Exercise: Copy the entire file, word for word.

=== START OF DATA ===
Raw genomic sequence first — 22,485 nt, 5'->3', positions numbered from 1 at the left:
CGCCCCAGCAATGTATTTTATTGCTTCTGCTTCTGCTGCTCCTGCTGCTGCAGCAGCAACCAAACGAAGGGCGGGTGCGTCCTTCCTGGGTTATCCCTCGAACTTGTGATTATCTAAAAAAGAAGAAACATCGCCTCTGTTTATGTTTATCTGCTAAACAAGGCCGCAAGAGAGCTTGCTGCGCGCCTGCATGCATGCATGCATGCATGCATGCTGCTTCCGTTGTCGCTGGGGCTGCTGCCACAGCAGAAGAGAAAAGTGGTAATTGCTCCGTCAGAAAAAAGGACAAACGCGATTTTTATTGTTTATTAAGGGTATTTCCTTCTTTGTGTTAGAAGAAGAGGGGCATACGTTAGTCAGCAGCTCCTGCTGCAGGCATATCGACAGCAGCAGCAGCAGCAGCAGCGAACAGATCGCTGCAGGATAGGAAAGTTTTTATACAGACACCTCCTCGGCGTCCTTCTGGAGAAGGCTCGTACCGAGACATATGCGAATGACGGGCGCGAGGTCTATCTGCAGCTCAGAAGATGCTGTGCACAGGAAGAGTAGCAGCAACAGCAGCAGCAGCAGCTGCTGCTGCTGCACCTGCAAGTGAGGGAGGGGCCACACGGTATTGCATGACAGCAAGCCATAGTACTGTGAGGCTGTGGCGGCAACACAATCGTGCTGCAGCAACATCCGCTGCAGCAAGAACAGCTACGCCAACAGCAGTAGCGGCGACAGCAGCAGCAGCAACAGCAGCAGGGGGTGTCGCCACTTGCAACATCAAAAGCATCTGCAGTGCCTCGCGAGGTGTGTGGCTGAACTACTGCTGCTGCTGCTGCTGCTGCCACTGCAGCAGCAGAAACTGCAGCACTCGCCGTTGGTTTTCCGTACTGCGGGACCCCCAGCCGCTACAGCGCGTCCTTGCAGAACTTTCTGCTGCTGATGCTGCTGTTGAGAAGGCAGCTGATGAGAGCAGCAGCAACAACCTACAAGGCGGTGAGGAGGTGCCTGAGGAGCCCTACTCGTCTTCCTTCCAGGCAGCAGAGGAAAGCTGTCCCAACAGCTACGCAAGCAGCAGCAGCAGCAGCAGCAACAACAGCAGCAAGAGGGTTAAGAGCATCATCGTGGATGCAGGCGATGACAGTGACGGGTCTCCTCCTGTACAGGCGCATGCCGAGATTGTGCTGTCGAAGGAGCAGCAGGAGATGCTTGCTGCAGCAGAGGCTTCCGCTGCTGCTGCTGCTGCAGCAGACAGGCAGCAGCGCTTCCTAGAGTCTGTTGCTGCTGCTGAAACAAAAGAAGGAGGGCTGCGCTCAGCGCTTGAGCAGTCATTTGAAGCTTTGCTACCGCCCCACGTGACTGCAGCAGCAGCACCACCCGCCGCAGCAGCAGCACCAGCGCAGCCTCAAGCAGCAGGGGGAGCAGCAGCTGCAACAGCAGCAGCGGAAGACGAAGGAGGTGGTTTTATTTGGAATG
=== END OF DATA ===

Raw genomic sequence first — 22,485 nt, 5'->3', positions numbered from 1 at the left:
CGCCCCAGCAATGTATTTTATTGCTTCTGCTTCTGCTGCTCCTGCTGCTGCAGCAGCAACCAAACGAAGGGCGGGTGCGTCCTTCCTGGGTTATCCCTCGAACTTGTGATTATCTAAAAAAGAAGAAACATCGCCTCTGTTTATGTTTATCTGCTAAACAAGGCCGCAAGAGAGCTTGCTGCGCGCCTGCATGCATGCATGCATGCATGCATGCTGCTTCCGTTGTCGCTGGGGCTGCTGCCACAGCAGAAGAGAAAAGTGGTAATTGCTCCGTCAGAAAAAAGGACAAACGCGATTTTTATTGTTTATTAAGGGTATTTCCTTCTTTGTGTTAGAAGAAGAGGGGCATACGTTAGTCAGCAGCTCCTGCTGCAGGCATATCGACAGCAGCAGCAGCAGCAGCAGCGAACAGATCGCTGCAGGATAGGAAAGTTTTTATACAGACACCTCCTCGGCGTCCTTCTGGAGAAGGCTCGTACCGAGACATATGCGAATGACGGGCGCGAGGTCTATCTGCAGCTCAGAAGATGCTGTGCACAGGAAGAGTAGCAGCAACAGCAGCAGCAGCAGCTGCTGCTGCTGCACCTGCAAGTGAGGGAGGGGCCACACGGTATTGCATGACAGCAAGCCATAGTACTGTGAGGCTGTGGCGGCAACACAATCGTGCTGCAGCAACATCCGCTGCAGCAAGAACAGCTACGCCAACAGCAGTAGCGGCGACAGCAGCAGCAGCAACAGCAGCAGGGGGTGTCGCCACTTGCAACATCAAAAGCATCTGCAGTGCCTCGCGAGGTGTGTGGCTGAACTACTGCTGCTGCTGCTGCTGCTGCCACTGCAGCAGCAGAAACTGCAGCACTCGCCGTTGGTTTTCCGTACTGCGGGACCCCCAGCCGCTACAGCGCGTCCTTGCAGAACTTTCTGCTGCTGATGCTGCTGTTGAGAAGGCAGCTGATGAGAGCAGCAGCAACAACCTACAAGGCGGTGAGGAGGTGCCTGAGGAGCCCTACTCGTCTTCCTTCCAGGCAGCAGAGGAAAGCTGTCCCAACAGCTACGCAAGCAGCAGCAGCAGCAGCAGCAACAACAGCAGCAAGAGGGTTAAGAGCATCATCGTGGATGCAGGCGATGACAGTGACGGGTCTCCTCCTGTACAGGCGCATGCCGAGATTGTGCTGTCGAAGGAGCAGCAGGAGATGCTTGCTGCAGCAGAGGCTTCCGCTGCTGCTGCTGCTGCAGCAGACAGGCAGCAGCGCTTCCTAGAGTCTGTTGCTGCTGCTGAAACAAAAGAAGGAGGGCTGCGCTCAGCGCTTGAGCAGTCATTTGAAGCTTTGCTACCGCCCCACGTGACTGCAGCAGCAGCACCACCCGCCGCAGCAGCAGCACCAGCGCAGCCTCAAGCAGCAGGGGGAGCAGCAGCTGCAACAGCAGCAGCGGAAGACGAAGGAGGTGGTTTTATTTGGAATG